Outsound New Music Summit: Touch the Gear

This is the first of two articles about the Outsound New Music Summit, which took place last week here in San Francisco.

The first night was the Touch the Gear Expo in which the public is invited to try out the musical instruments and equipment of a number of artists from the festival as well as other Outsound events. It was a respectably sized turnout, with a large number of visitors.

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I brought the venerable Wacom Graphics Tablet and PC laptop running Open Sound World for people to play.

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It often gets attention during performances, and did so at this hands-on event as well. Because it uses familiar gestures in a visually intuitive way, many people were able to start right away experimenting with it making music with phrasing and articulation. I provided a simple example using FM synthesis as well as chance for people to play a phrase from my piece Charmer:Firmament (which uses additive synthesis).

Tom Duff also demonstrated his own custom software in combination with a controller, in this case an M-Audio drum-pad array. One thing we observed in his demo was how much computing power is available on a contemporary machine, like a Macbook Pro, and that for many live electronic-music applications there is more than enough. But somehow, many applications seem to grow to fit the available space, especially in our domain.

There were several demonstrations that were decidedly more low-tech, involving minimal or in some cases no electronics. Steven Baker presented a collection of resonant dustbins with contact microphones.

[Photograph by Jennifer Chu. Click to enlarge.]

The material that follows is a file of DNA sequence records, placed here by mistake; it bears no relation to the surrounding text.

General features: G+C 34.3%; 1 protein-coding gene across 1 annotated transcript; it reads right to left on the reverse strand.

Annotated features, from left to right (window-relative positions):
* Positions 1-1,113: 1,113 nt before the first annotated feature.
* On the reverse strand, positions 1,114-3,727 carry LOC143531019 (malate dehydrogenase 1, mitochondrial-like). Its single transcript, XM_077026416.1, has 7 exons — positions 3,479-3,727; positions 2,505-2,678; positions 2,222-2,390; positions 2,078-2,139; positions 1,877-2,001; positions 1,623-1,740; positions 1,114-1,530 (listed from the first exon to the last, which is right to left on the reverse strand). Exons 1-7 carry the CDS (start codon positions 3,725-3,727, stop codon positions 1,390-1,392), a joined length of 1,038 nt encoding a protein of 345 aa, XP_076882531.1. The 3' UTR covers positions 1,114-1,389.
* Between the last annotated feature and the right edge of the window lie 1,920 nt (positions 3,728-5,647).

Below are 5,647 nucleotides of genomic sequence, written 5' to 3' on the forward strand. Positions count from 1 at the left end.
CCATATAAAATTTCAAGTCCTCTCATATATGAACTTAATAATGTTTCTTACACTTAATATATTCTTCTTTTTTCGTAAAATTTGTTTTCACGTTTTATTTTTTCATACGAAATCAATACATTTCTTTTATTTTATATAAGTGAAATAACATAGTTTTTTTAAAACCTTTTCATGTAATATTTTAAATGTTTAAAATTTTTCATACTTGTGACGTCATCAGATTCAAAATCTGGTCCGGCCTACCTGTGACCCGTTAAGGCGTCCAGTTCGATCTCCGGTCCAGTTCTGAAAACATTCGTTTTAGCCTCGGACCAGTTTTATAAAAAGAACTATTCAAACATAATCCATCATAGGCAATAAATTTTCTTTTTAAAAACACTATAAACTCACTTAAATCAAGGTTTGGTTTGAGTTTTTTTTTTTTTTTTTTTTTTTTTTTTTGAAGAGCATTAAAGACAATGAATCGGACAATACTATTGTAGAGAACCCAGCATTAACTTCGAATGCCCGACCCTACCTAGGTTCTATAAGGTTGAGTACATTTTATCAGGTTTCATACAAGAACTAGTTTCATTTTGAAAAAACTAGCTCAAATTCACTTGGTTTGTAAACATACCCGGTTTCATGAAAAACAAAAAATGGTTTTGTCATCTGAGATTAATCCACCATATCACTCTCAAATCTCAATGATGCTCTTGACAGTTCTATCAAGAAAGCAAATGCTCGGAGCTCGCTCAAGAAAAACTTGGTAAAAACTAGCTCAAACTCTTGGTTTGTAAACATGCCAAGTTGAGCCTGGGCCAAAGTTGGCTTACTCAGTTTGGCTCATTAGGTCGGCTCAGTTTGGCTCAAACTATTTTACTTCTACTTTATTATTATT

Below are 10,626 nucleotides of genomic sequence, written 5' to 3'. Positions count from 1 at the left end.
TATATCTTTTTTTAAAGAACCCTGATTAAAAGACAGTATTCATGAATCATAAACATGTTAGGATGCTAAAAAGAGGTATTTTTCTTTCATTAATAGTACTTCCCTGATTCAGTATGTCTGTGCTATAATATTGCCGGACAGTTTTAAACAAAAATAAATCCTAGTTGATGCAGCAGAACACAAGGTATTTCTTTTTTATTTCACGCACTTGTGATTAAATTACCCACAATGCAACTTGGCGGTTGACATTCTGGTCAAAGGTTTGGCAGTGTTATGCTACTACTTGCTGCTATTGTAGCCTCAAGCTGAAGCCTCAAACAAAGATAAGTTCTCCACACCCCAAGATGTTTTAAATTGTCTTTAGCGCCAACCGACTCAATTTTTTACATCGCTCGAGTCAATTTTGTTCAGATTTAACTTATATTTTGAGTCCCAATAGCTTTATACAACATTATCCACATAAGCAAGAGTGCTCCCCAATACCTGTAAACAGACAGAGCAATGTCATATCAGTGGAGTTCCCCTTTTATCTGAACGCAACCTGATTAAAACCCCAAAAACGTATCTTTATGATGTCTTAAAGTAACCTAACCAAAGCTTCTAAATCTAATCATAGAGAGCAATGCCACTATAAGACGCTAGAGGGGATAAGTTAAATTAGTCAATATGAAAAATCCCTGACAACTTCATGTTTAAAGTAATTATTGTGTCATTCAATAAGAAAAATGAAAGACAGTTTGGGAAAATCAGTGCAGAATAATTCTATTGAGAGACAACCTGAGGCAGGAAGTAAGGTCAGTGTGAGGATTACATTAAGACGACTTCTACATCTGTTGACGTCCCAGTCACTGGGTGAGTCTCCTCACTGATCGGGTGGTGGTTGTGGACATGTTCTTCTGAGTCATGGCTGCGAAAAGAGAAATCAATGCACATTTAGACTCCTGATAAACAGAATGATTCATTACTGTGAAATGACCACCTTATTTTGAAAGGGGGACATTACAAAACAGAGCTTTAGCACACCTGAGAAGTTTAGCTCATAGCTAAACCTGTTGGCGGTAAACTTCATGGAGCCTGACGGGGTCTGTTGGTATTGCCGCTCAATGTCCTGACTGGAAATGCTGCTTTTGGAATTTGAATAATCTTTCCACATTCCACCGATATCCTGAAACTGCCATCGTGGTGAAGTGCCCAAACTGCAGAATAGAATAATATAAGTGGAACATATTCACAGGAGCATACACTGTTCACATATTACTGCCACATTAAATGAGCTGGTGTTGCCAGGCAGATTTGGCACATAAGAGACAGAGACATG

The dustbins were arranged in such a way as to allow two performers to face each other for interactive performance.

I enjoyed getting to try out the hand-cranked instruments of the Crank Ensemble:

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Basically, one turns the crank which creates a mechanical loop of sounds based on the particular instrument’s materials. I have seen the Crank Ensemble perform on a few occasions, but never got to play one of the instruments myself.

I also finally got to try out Tom Nunn’s skatch boxes, which I had seen at the Skronkathon as well as “Tuesdays at Toms”.

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The body of the instrument is a cardboard box, and one plays it by running a comb over the various metal and plastic elements attached to the box. I spent a few minutes exploring the sounds and textures running different combs over the elements, including other combs. It was very playable and expressive, I could definitely make use of one of these!

Another variation on the theme of amplified acoustic objects was Cheryl Leonard’s demonstration in which one could play sand, water, wood, and other natural elements:

Returning now to electronics, and a different kind of “elemental music.” CJ Borosque presented her use of analog effects boxes with no formal input. Analog circuits do have some low-level noise, which is what she is using as a source for feedback, resonance, distortion and other effects. Ferrara Brain Pan demonstrated an analog oscillator than can handle very low frequencies (i.e., less than 1Hz!).